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dc.contributor.authorCapstick, Andrea*
dc.date.accessioned2015-01-30T15:31:21Z
dc.date.available2015-01-30T15:31:21Z
dc.date.issued2015
dc.identifier.citationCapstick A (2015) Re-Walking the City: People with Dementia Remember. In Richardson T (ed), Walking Inside Out: Contemporary British Psychogeography. Rowman and Littlefield: 211-225.en_US
dc.identifier.urihttp://hdl.handle.net/10454/7082
dc.descriptionyesen_US
dc.description.abstractWithin the dominant biomedical discourse, late-life dementia is regarded as a pathological condition characterised by short-term memory loss, word finding difficulties and ‘problem behaviours’ such as ‘wandering and ‘repetitive questioning’. As its title suggests, one of the main purposes of this chapter is to shift the focus from what people with late-life dementia forget to what they remember, particularly as this relates to places they have known much earlier in life. A central part of my argument is that dementia, often somewhat crudely represented as wholesale memory loss, might better be regarded as a form of spatio-temporal disruption; a disruption which intersects with the theoretical territory of psychogeography.en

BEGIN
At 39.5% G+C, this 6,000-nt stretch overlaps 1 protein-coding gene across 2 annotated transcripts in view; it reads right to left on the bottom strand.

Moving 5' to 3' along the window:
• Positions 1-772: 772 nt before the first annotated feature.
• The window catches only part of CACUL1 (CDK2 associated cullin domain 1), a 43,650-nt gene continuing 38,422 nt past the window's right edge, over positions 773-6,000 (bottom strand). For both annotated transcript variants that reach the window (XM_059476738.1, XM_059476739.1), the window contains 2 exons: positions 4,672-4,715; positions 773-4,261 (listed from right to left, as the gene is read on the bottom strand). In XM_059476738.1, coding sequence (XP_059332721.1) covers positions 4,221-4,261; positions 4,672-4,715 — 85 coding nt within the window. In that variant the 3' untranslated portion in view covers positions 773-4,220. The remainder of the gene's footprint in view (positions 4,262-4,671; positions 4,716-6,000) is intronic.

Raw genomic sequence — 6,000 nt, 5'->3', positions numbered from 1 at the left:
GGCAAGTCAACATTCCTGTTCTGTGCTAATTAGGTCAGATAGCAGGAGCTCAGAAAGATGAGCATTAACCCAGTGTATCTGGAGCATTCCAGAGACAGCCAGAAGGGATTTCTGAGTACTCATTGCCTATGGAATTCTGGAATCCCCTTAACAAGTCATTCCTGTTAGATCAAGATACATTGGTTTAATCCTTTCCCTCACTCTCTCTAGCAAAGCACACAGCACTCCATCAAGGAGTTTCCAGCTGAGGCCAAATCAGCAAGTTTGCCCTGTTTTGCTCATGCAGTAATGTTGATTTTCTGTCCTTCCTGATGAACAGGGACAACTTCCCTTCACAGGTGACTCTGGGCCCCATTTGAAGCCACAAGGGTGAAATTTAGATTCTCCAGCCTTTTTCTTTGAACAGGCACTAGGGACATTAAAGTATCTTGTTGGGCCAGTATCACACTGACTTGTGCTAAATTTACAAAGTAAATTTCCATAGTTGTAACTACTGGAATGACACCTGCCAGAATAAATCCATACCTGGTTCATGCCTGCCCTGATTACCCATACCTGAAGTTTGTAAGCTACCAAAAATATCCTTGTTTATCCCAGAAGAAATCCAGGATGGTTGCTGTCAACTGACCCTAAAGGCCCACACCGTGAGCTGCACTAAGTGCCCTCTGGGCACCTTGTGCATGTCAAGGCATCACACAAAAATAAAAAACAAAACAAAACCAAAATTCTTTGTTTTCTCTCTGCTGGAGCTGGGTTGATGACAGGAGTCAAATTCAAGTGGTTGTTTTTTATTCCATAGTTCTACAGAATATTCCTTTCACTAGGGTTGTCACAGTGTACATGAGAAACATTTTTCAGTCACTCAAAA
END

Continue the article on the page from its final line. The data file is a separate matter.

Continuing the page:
dc.language.isoenen_US
dc.relation.isreferencedbyhttp://www.rowmaninternational.com/books/walking-inside-out
dc.rights© 2015 Rowman and Littlefield. Reproduced by permission.en
dc.subjectDementia; Psychogeography; Walking interviews; Place; Memoryen_US
dc.titleRe-Walking the City: People with Dementia Remember.en_US
dc.status.refereedyesen_US
dc.typeBook chapteren_US
dc.type.versionAccepted manuscripten_US
refterms.dateFOA2018-07-25T11:25:33Z


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